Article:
Schema.org Markup

headline:
Jewels & Doubloons II: Why Do We Miss this Stuff?

alternativeHeadline:

author:

image:

description:
If Everyone Could Find These Tools, We’d All be Better Off About a month ago I announced my Jewels & Doubloons awards for innovative software tools and developments, most often ones that may be somewhat obscure. In the announcement, I noted that our modern open-source software environment is: “… literally strewn with jewels, pearls and […]

articleBody:
see above

datePublished:

One thought on “Jewels & Doubloons II: Why Do We Miss this Stuff?

  1. I agree with you that “Enterprise developers have a professional responsibility to understand” licensing issues. However, I cannot agree with your characterization of the GPL in contrast to more “enlightened” licenses.

    many open-source projects . . . are moving to more enlightened mix-and-match licenses such as Eclipse, Mozilla or Apache

    For many who use and promote the GPL, it is the more enlightened license because it guarantees to those who contribute that they will benefit from improvements to their work. In contrast, proprietary software is the more “viral” because combining it with, say, BSD code removes all future improvements from the commons. From a practical perspective, what GPL’s guarantee achieves is more diverse contributions. From Steven Weber’s The Success of Open Source:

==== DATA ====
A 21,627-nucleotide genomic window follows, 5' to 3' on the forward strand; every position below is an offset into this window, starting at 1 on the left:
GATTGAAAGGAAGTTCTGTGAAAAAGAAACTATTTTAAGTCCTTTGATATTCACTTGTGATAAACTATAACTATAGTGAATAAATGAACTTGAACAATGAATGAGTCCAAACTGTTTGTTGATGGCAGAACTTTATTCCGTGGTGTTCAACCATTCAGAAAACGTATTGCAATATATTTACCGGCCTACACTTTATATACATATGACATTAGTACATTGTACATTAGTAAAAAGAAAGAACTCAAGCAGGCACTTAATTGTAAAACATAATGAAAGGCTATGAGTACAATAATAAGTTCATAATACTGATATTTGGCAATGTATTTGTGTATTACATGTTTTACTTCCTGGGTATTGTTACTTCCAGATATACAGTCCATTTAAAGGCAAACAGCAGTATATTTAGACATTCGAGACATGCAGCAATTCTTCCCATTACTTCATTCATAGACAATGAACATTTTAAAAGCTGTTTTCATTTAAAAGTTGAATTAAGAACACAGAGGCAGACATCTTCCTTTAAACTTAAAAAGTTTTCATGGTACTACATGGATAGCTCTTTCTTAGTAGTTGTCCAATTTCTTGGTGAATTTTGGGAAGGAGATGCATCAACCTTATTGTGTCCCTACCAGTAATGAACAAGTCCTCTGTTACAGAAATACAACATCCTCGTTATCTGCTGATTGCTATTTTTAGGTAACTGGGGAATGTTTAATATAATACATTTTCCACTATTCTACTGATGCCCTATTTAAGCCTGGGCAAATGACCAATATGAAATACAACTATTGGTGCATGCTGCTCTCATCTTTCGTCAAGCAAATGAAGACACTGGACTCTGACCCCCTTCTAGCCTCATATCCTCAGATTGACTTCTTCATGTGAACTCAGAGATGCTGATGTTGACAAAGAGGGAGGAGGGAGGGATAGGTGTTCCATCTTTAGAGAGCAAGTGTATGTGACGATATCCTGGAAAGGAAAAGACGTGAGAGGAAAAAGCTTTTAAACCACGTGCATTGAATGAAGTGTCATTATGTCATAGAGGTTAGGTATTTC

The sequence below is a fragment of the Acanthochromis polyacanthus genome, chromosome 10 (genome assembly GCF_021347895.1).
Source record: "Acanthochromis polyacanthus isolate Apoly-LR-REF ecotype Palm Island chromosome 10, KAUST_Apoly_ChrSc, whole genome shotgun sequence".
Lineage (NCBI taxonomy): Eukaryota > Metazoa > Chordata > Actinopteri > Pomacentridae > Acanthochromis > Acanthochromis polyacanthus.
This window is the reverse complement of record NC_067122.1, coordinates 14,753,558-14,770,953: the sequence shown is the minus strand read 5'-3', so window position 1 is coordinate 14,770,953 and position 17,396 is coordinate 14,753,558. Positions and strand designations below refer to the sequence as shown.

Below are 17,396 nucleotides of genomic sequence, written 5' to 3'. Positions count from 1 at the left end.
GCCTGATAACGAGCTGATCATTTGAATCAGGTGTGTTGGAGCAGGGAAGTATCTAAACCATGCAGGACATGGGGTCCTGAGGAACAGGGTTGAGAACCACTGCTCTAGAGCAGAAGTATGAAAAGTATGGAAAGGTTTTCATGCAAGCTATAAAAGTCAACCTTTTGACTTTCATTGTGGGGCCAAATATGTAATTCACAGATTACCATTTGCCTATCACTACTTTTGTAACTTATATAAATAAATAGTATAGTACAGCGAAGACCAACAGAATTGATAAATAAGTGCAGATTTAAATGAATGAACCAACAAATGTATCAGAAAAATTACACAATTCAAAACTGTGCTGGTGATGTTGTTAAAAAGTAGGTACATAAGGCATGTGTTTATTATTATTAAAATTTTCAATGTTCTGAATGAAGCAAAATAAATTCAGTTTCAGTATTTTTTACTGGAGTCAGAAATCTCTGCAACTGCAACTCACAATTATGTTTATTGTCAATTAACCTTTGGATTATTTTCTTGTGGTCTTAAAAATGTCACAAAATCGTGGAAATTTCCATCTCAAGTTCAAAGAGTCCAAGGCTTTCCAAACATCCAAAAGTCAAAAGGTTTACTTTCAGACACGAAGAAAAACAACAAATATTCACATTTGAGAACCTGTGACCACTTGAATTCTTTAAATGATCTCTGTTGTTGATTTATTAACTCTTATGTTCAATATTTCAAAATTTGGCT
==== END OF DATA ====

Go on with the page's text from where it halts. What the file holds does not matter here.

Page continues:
BSD-style projects typically rest with a small team of developers who together write almost all the code for the project. . . . There is nothing to stop an outside user from submitting code to the core team; but in most BSD-style projects, there is no regularized process for doing that. The BSD model is open source because the source code is free. But as an ideal type, it is not vitally collaborative on a very large scale, in the sense that Linux is. (pp. 62-63)

    So while licenses without the so-called “viral” clause may appear more convenient for businesses producing proprietary software, they are not necessarily as effective at attracting contributions – never mind the ethical considerations that motivate many to advocate and produce free software.

    Finally, I find it ironic, given your implication that licenses like the GPL have unwanted “commercial restrictions”, that you use a noncommercial Creative Commons license for this blog post (the GPL explicitly allows commercial use, and Richard Stallman has criticized this restriction in Creative Commons licenses) – yet also includes a “viral” “share-alike” provision just like the GPL.

Leave a Reply

Your email address will not be published. Required fields are marked *

You may use these HTML tags and attributes: <a href="" title=""> <abbr title=""> <acronym title=""> <b> <blockquote cite=""> <cite> <code> <del datetime=""> <em> <i> <q cite=""> <strike> <strong>